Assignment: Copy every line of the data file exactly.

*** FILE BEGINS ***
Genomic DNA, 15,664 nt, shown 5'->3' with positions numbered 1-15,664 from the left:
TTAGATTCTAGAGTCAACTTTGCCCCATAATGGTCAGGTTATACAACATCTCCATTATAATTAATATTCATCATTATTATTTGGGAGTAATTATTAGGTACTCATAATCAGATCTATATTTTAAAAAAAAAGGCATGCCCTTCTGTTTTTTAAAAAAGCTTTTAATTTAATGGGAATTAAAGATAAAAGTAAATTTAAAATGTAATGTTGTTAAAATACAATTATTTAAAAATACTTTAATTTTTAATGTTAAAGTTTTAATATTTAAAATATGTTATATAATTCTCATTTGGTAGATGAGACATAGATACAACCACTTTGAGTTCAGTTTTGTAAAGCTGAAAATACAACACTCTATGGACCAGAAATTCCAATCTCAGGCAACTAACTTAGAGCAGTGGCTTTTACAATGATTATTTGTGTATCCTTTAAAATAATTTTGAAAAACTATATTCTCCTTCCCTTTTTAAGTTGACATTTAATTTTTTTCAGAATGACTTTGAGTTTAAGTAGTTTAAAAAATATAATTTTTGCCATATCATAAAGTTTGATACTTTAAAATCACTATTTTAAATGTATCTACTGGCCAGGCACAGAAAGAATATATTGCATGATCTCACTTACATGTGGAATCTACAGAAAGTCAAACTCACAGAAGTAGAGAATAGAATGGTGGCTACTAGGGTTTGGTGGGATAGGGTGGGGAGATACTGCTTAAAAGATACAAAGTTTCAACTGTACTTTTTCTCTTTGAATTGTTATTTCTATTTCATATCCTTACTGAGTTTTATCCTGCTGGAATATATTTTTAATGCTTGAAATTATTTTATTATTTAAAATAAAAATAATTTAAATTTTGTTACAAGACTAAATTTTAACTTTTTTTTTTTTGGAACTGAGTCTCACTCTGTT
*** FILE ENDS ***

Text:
Genomic DNA, 15,664 nt, shown 5'->3' with positions numbered 1-15,664 from the left:
TTAGATTCTAGAGTCAACTTTGCCCCATAATGGTCAGGTTATACAACATCTCCATTATAATTAATATTCATCATTATTATTTGGGAGTAATTATTAGGTACTCATAATCAGATCTATATTTTAAAAAAAAAGGCATGCCCTTCTGTTTTTTAAAAAAGCTTTTAATTTAATGGGAATTAAAGATAAAAGTAAATTTAAAATGTAATGTTGTTAAAATACAATTATTTAAAAATACTTTAATTTTTAATGTTAAAGTTTTAATATTTAAAATATGTTATATAATTCTCATTTGGTAGATGAGACATAGATACAACCACTTTGAGTTCAGTTTTGTAAAGCTGAAAATACAACACTCTATGGACCAGAAATTCCAATCTCAGGCAACTAACTTAGAGCAGTGGCTTTTACAATGATTATTTGTGTATCCTTTAAAATAATTTTGAAAAACTATATTCTCCTTCCCTTTTTAAGTTGACATTTAATTTTTTTCAGAATGACTTTGAGTTTAAGTAGTTTAAAAAATATAATTTTTGCCATATCATAAAGTTTGATACTTTAAAATCACTATTTTAAATGTATCTACTGGCCAGGCACAGAAAGAATATATTGCATGATCTCACTTACATGTGGAATCTACAGAAAGTCAAACTCACAGAAGTAGAGAATAGAATGGTGGCTACTAGGGTTTGGTGGGATAGGGTGGGGAGATACTGCTTAAAAGATACAAAGTTTCAACTGTACTTTTTCTCTTTGAATTGTTATTTCTATTTCATATCCTTACTGAGTTTTATCCTGCTGGAATATATTTTTAATGCTTGAAATTATTTTATTATTTAAAATAAAAATAATTTAAATTTTGTTACAAGACTAAATTTTAACTTTTTTTTTTTTGGAACTGAGTCTCACTCTGTT